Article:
Mycobacterium avium genes expressed during growth in human macrophages detected by selective capture of transcribed sequences (SCOTS)

Joan Y. Hou, James E. Graham, Josephine E. Clark-Curtiss

Research output: Contribution to journalArticlepeer-review

77 Scopus citations

Abstract

Selective capture of transcribed sequences (SCOTS) has been employed to identify 54 cDNA molecules that represent 46 genes that are expressed by Mycobacterium avium during growth in human macrophages. Some cDNA molecules correspond to genes that are apparently expressed 48 h after infection of macrophages, while others correspond to genes expressed 110 h after infection, and still others correspond to genes expressed throughout the course of infection in our model system. Genes expressed by M. avium during growth in macrophages include genes encoding enzymes of several biosynthetic pathways (pyrimidines, mycobactin, and polyketides); genes that encode enzymes involved in intermediary metabolism, energy metabolism (tricarboxylic acid cycle, glyoxalate shunt), and nitrogen metabolism; and genes that encode regulatory proteins. A number of genes of unknown function were also identified, including genes that code for proteins similar to members of the PPE family of proteins of Mycobacterium tuberculosis and proteins similar to those encoded by the M. tuberculosis mce genes, which have been previously associated with mycobacterial virulence. The SCOTS technique, followed by enrichment for cDNA molecules that are up-regulated or are uniquely expressed by M. avium during growth in human macrophages (compared to growth in laboratory broth culture), allows recovery and identification of a greater diversity of cDNA molecules than does subtractive hybridization between cDNA mixtures from macrophage-grown and broth-grown M. avium. Data are presented demonstrating the reproducibility of recovery of a subset of cDNA molecules from cDNA mixtures purified by SCOTS on several different occasions. These results further demonstrate the beneficial utility of the SCOTS technique for identifying genes whose products are needed for successful survival and growth by an organism in a specific environment.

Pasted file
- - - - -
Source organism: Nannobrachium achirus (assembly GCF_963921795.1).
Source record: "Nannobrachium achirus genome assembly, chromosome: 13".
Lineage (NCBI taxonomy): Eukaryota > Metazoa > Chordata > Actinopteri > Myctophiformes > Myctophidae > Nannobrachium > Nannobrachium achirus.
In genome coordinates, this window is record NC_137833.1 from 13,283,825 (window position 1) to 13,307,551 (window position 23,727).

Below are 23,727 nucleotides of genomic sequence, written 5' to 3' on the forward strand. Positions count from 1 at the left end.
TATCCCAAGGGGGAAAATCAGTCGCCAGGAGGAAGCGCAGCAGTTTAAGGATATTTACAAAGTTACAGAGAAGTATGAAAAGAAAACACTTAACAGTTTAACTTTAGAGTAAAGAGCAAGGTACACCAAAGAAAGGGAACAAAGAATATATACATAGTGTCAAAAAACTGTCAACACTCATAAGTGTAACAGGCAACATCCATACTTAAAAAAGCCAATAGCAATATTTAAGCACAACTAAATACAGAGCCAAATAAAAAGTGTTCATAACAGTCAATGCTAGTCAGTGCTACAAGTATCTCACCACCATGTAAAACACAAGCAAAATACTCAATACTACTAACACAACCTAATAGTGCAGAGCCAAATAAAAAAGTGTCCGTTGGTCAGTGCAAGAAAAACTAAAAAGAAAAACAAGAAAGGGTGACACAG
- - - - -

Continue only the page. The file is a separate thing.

Original languageEnglish (US)
Pages (from-to)3714-3726
Number of pages13
JournalInfection and immunity
Volume70
Issue number7
DOIs
StatePublished - 2002

ASJC Scopus subject areas

  • Parasitology
  • Microbiology
  • Immunology
  • Infectious Diseases

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